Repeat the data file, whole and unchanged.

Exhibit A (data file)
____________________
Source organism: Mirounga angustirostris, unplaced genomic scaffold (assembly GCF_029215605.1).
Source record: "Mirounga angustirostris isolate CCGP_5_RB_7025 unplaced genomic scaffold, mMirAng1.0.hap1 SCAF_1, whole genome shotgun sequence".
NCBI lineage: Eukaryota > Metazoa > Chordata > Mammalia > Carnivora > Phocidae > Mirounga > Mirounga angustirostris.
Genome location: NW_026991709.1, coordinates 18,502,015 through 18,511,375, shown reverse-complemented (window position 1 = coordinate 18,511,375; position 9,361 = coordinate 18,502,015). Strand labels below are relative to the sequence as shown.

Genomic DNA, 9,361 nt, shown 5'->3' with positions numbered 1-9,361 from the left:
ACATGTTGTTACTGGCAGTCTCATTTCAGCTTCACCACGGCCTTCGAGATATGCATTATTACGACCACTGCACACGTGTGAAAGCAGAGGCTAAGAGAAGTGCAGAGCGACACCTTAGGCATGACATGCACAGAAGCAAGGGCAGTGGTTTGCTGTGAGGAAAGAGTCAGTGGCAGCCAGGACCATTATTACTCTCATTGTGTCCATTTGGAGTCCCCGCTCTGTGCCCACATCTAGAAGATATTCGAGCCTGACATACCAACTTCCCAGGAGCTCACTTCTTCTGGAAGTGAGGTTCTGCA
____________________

Source organism: Mirounga angustirostris, unplaced genomic scaffold (assembly GCF_029215605.1).
Source record: "Mirounga angustirostris isolate CCGP_5_RB_7025 unplaced genomic scaffold, mMirAng1.0.hap1 SCAF_1, whole genome shotgun sequence".
NCBI lineage: Eukaryota > Metazoa > Chordata > Mammalia > Carnivora > Phocidae > Mirounga > Mirounga angustirostris.
Genome location: NW_026991709.1, coordinates 18,502,015 through 18,511,375, shown reverse-complemented (window position 1 = coordinate 18,511,375; position 9,361 = coordinate 18,502,015). Strand labels below are relative to the sequence as shown.

Genomic DNA, 9,361 nt, shown 5'->3' with positions numbered 1-9,361 from the left:
ACATGTTGTTACTGGCAGTCTCATTTCAGCTTCACCACGGCCTTCGAGATATGCATTATTACGACCACTGCACACGTGTGAAAGCAGAGGCTAAGAGAAGTGCAGAGCGACACCTTAGGCATGACATGCACAGAAGCAAGGGCAGTGGTTTGCTGTGAGGAAAGAGTCAGTGGCAGCCAGGACCATTATTACTCTCATTGTGTCCATTTGGAGTCCCCGCTCTGTGCCCACATCTAGAAGATATTCGAGCCTGACATACCAACTTCCCAGGAGCTCACTTCTTCTGGAAGTGAGGTTCTGCA